On September 17, 1787, the delegates to the Constitutional Convention met to sign one of the greatest documents ever created: The United States Constitution. In 2004, the late Senator Robert Byrd led the effort to rename the day “Constitution Day and Citizenship Day,” which requires public schools and institutions to provide information on the history of the country’s constitution. Our Founding Fathers would likely be pleased that the document they signed 231 years ago is still providing inspiration and guidance for American citizens and other countries around the world.
I was re-reading a letter I wrote to an attorney nearly two decades ago, who was striving to remove any vestige of our Judeo-Christian heritage from our country. I have always maintained that religion has an appropriate role in the public square. His position, of course, is that faith should be removed. My answer to him was simple: “base your arguments on the US Constitution, not letters from dead Presidents.” He had a clear misunderstanding of the Establishment Clause, despite the law degree, and was citing a letter in defense of free exercise of faith from a man who was not even present at the passage of the Constitution.
The United States Constitution is the one document in our public life that operates as a social contract between citizens and government, defining our basic rights and the limits of government with three main purposes: First, it creates a federal government comprising of a legislative, an executive, and a judicial branch, with a system of checks and balances among the three branches. Second, it shares power between the federal government and the states. And third, it safeguards the liberties of all citizens.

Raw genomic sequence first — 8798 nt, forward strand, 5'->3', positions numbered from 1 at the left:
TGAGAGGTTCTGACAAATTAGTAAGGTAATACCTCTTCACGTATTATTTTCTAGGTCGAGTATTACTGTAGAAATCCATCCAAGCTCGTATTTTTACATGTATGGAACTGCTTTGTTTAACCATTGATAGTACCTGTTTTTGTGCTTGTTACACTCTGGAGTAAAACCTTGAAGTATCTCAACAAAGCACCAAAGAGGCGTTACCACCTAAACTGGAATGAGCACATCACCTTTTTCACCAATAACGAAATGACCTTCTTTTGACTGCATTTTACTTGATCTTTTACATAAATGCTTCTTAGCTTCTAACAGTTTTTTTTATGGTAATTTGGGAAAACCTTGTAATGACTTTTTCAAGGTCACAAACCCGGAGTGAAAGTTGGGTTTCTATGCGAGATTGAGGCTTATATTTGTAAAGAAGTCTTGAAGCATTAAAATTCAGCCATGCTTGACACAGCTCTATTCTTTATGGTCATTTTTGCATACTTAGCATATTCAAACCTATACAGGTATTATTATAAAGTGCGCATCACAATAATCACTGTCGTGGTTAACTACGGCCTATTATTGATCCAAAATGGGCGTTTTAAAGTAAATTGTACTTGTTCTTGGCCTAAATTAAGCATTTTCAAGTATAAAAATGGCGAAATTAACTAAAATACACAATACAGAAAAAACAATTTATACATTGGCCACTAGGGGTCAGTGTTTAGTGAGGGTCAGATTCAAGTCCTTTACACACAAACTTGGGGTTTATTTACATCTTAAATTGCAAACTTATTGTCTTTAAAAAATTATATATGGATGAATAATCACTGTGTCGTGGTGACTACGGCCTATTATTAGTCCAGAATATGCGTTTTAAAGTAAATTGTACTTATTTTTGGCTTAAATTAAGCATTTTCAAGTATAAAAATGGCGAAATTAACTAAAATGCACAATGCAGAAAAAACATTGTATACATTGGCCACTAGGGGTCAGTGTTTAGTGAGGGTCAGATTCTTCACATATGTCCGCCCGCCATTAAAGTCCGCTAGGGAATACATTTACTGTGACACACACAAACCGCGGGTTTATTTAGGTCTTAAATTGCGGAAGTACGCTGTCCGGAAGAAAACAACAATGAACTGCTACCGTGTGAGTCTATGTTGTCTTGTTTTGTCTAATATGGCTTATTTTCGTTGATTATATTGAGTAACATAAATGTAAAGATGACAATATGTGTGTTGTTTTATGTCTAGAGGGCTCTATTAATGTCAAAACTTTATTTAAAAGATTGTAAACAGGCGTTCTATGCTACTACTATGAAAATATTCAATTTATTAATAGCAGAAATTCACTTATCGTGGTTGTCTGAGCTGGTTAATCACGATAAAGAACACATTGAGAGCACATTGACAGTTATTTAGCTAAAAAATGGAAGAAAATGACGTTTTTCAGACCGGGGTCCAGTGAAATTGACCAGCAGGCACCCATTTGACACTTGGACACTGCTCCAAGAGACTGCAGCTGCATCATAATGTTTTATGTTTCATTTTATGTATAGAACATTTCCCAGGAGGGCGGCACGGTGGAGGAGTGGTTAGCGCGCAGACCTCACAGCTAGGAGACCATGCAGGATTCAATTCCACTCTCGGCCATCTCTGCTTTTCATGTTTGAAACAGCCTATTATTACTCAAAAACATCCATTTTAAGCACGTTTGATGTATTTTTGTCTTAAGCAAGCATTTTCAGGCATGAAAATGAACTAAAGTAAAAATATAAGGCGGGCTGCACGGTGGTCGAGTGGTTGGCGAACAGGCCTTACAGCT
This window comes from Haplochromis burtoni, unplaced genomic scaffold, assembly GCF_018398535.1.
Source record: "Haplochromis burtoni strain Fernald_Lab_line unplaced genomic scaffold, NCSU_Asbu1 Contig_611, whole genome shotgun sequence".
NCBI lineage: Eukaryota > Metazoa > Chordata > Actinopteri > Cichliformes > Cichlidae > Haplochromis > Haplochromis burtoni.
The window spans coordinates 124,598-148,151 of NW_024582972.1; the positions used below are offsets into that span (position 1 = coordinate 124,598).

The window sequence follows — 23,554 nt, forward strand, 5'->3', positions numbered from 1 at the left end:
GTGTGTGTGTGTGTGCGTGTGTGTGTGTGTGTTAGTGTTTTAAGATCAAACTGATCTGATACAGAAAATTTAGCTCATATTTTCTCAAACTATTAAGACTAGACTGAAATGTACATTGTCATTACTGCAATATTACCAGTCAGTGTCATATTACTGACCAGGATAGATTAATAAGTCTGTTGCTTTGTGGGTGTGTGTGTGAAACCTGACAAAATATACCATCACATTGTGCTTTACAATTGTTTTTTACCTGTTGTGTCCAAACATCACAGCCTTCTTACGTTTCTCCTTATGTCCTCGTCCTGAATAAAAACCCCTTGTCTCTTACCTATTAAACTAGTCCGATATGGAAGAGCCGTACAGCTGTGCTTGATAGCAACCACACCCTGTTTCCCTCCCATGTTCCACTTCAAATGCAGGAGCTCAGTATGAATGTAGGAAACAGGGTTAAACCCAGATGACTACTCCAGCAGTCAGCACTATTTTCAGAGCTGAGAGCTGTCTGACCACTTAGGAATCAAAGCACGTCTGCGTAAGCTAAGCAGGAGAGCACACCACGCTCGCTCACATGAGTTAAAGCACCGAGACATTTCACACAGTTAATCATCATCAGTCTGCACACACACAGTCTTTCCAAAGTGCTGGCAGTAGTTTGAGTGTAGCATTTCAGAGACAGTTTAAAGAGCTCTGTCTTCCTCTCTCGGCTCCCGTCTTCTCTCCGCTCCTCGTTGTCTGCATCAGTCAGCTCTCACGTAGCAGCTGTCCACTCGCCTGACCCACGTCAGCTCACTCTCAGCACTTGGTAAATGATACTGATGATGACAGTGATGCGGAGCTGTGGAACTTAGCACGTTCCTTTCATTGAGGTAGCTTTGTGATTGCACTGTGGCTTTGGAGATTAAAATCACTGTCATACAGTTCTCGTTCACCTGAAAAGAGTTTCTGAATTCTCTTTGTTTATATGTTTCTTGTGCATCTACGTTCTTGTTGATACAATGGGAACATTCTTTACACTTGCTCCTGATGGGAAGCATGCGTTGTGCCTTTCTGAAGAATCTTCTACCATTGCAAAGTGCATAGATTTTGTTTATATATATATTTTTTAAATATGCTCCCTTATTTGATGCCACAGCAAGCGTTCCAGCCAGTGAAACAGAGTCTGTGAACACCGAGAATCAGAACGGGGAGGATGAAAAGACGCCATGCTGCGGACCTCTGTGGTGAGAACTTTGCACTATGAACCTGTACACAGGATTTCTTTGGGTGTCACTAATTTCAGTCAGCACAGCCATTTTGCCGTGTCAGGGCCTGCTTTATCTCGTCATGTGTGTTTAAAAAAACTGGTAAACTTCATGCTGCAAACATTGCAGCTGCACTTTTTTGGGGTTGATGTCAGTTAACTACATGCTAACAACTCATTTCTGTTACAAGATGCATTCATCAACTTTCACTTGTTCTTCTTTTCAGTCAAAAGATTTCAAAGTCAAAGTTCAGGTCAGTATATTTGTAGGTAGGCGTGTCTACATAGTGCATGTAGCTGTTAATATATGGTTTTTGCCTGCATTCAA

The United States Constitution is an indisputably remarkable document, enduring in a world much different than the one in which it was written. Our founding principles are critical as our country moves forward, if we are to survive as a nation. It is one area in which Americans are likely to find agreement. The power, scope and reach of the government is clearly defined by a simple reading of the document. Since the only oath every member of Congress takes is to defend the Constitution, it would seem that citizens would place a high priority on this governing document. However, we are reminded, that interpretations of the Constitution can hold opposing views.
Limiting the power of government and protecting the rights of our citizens is something we must all make a conscientious effort to protect. We should be especially appreciative for the protection afforded in our Bill of Rights, especially our most fundamental rights—freedom of speech, religion, protest, and our speech, religion, protest. A free society does not just occur. It has to be deliberately and intentionally preserved. Eternal vigilance is the price of freedom.
The founders knew it wasn’t a perfect document, yet the Constitution has adapted and prevailed. On Constitution Day, take a few minutes to read the document for yourself. In order to protect the values, we hold so dear, we must guarantee that generations to come will embrace and uphold the one thing that sets us apart from every other nation. That one thing is the United States Constitution.
JC Bowman is the Executive Director of Professional Educators of Tennessee, a non-partisan teacher association headquartered in Nashville, Tennessee. Permission to reprint in whole or in part is hereby granted, provided that the author and the association are properly cited. For more information on this subject or any education issue please contact Professional Educators of Tennessee.